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ZDNet/Yahoo!: Automatic patching: Will it make the world safe from worms?

Sep 13, 2001, 18:23 (20 Talkback[s])
(Other stories by Robert Vamosi)
"Worms and viruses often target specific vulnerabilities in common software. But what if the terms were reversed? Rather than attacking the vulnerability of software for malicious purposes, what if the worm or virus actually attempted to secure the software by applying a patch? Like it or not, it is already happening.

On September 1, someone posted to BugTraq the code to Code Green. The code, which ostensibly fixes systems that are still infected with the Code Red virus, was left for users to assemble and use--if they wanted. The author, Herbert HexXer, added the following: "I will not take responsibility for any damage that might be caused by this code. Be sure to have understood the code and it's [sic] purpose before beginning to play with it." Another post included the code for CRclean, which was deliberately broken by its author, Markus Kern. Both were intended to force the issue: either you patch your system, or I will find a way to do it for you.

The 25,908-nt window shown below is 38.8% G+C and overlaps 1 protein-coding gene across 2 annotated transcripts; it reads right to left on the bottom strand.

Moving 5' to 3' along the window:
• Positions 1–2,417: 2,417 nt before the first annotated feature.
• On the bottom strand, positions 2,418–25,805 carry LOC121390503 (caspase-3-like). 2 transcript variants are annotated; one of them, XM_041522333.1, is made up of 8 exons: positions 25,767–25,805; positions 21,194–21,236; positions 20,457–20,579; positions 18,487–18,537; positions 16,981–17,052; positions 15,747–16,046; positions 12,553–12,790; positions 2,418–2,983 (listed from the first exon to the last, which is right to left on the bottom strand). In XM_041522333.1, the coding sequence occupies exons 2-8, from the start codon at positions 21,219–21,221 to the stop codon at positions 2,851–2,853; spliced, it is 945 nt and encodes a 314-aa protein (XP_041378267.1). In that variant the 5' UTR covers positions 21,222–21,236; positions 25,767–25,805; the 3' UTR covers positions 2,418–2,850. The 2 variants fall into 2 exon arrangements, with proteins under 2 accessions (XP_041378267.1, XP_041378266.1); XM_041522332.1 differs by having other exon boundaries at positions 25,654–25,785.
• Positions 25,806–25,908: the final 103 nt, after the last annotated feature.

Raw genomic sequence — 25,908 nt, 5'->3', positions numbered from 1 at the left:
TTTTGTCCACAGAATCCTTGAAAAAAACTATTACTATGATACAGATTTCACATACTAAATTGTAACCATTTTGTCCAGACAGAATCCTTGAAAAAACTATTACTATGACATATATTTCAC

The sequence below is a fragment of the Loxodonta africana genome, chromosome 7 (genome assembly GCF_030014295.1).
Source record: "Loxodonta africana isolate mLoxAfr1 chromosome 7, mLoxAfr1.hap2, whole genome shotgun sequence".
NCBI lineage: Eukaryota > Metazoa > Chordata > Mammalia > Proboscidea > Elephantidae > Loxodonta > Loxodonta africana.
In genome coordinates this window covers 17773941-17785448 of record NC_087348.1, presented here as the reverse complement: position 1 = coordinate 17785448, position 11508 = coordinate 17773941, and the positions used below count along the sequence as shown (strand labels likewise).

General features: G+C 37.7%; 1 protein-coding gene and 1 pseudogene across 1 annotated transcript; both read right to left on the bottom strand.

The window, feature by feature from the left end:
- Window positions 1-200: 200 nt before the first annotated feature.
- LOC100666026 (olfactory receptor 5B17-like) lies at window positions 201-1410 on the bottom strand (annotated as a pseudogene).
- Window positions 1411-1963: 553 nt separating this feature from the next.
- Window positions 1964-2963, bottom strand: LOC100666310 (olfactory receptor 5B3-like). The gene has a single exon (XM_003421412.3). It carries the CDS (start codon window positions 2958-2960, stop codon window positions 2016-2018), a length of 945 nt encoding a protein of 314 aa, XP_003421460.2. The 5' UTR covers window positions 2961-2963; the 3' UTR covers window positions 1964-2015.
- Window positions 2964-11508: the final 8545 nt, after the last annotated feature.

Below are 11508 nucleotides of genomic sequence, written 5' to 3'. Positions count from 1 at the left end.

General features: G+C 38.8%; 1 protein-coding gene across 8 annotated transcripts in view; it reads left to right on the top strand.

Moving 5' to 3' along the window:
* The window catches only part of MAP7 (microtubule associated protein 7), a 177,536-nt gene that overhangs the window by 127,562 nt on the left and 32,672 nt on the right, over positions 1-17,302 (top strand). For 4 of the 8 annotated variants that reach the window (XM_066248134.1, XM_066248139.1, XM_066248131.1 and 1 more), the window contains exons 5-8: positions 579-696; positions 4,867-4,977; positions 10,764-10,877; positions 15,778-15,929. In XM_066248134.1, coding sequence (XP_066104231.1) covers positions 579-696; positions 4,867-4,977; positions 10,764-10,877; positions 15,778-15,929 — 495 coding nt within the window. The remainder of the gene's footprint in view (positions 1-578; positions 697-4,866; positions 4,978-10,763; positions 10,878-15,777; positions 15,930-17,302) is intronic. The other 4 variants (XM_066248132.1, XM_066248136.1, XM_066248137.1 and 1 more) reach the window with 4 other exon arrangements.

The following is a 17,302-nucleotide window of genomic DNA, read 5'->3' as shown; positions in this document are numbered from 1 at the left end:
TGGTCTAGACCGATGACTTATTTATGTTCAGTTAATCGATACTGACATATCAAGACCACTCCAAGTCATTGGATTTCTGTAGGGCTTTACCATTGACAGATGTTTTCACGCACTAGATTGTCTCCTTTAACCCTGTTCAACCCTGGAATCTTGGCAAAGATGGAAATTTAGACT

THE PATCH for the .ida vulnerability that Code Red exploited existed for some time, yet a number of IIS servers (for whatever reason) remained unpatched. As I write this, yet another primary color worm, Code Blue, is attacking IIS servers that have not patched the Web Server Folder Directory Traversal vulnerability. The existence of Code Green and CRclean demonstrates the desire by some to begin automating the process of installing patches. As with any innovation, there are pros and cons."

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